Puri cups are not only good for holding specialized curries! Mixologist Akshar forges a vodka variation of Panipuri called Vodka in Woods, presented beautifully on a gnarled branch with flowers and dehydrated mango. This cocktail – packaged spherically inside the cup – unpacks in layers of cumin, mint, and tamarind that idle around on the tongue.
Puff and Underground, the next stops on our food journey, burrow deeper into regional flavors. Puff graces the plate like a mini-terrarium, charcoal soil fertilized by chickpeas, green peas and potato, and blossoming with edible flowers. Underground arrives cloaked in rosella foam, earthy tapioca spiked with tangy chutney. The crunch of the majii leaf alongside reminds me of Nadodi’s attention to texture as well as taste.
The suggested cocktail here is the Spheroid Margarita: lime, salt and tequila that come shooting out of a bubble like a bullet from a smoking gun. Or a smoking box, in this case. As we’ve come to expect, presentation at Nadodi is never predictable and always delightfully original.
The Tales of Musa, Mile 8, recounts the full story of the banana plant, incorporating stem, fruit and flower all onto one plate. Texture blooms again with the shag of grated coconut and the crunch of lentils atop the tender medallion of a roasted plantain.
The next cocktail, serenely contained in an eggshell, arrests the olfactory. Truffle-infused gin belies the unassuming foam that sits on top. Bruised with basil and swathed in citrus, the complex aromas and flavors linger and linger and…
The Ninth and Tenth Mile escort us to little-known places in the subcontinent. Rhizome takes an Escher-like cut of lotus root and marinates it with spices typical in Badaga cuisine, a tribal people who have lived in the Nilgiri hills of Tamil Nadu for centuries. A little coconut cream and some lentil salad cool the masala for some balance in the asymmetry.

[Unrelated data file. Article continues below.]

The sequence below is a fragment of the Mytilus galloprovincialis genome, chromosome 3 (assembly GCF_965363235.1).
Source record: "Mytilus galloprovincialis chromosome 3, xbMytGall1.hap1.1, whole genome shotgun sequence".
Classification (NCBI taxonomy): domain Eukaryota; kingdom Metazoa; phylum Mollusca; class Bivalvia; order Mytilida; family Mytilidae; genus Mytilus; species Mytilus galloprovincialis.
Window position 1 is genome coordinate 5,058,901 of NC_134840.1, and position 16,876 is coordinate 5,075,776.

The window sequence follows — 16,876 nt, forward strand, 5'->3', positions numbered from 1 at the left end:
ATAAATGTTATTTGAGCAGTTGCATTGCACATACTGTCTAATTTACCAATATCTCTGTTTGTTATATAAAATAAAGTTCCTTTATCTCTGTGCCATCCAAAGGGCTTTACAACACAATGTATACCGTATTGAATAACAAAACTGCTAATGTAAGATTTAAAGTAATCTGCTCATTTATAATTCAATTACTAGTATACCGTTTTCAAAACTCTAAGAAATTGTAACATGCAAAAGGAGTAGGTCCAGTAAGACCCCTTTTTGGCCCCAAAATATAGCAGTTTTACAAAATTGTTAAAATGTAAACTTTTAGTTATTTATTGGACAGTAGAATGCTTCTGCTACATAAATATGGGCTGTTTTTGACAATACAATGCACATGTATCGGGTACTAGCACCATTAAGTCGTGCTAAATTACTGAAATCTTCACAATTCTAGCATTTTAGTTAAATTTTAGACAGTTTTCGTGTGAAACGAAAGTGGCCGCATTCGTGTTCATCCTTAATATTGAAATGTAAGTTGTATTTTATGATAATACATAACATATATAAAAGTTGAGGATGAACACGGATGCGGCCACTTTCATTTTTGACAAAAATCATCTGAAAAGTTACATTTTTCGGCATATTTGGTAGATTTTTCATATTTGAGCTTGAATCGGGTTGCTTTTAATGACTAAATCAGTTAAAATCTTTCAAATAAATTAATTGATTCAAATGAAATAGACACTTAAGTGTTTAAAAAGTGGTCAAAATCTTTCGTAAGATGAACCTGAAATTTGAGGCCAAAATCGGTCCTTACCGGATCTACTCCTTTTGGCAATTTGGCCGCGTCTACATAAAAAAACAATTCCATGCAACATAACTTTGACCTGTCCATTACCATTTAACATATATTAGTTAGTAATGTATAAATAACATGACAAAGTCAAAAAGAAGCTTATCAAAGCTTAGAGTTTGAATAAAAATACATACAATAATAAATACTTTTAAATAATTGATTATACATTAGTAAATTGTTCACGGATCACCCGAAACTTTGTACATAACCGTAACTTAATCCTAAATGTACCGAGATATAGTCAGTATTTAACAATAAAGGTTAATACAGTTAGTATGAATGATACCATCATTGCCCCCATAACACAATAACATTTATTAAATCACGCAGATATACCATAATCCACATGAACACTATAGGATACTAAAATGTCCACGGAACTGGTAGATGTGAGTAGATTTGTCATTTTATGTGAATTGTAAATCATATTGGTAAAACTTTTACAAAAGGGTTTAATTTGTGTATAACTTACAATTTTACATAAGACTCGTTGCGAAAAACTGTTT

Burma Bazaar is named for a market in Chennai, where immigrants from Myanmar have peddled elements of their cuisine for decades, now overlaid with the local flavors. This vegetarian version of Mohinga, typical breakfast soup in Myanmar, is made from plantains instead of catfish, and is poured over homemade atho noodles, sprouts, cabbage and fried onions.
In the event we might have felt lost in the sea of amazing food, Akshar sent over the shimmery Message in a Bottle from the bar. Cool notes of cucumber, ginger, mint, and vodka rescue us from the tidal wave of food heaven and remind us of the five miles to go.
The palate cleanser off the food menu, Ais Ice (Baby!), breezes in with a crisp pineapple and yuzu popsicle offset by the anise-y flavors of carom seeds. Despite the licorice overtones of the carom in the syrup, this is nothing like your grandmother’s cough medication!
A second sweep of the palate appears in the next glasses from the bar with Break Time. Gin, lime and basil sorbet melt into cranberry earl grey tea that gets poured over the top. This is fabulous: Cold, crisp, and complex.
By Mile 12 and 13, you might think we’d be too tired to carry on further, but we hold strong and ‘muster’ through the arrival of the two mains! Shoots and Roots conveys three-part vegetable harmony on a slab of Himalayan rock salt. Asparagus, beets, and purple yam are marinated in jerky spices and dressed in a blend of fennel, curry leaves and red chile dust.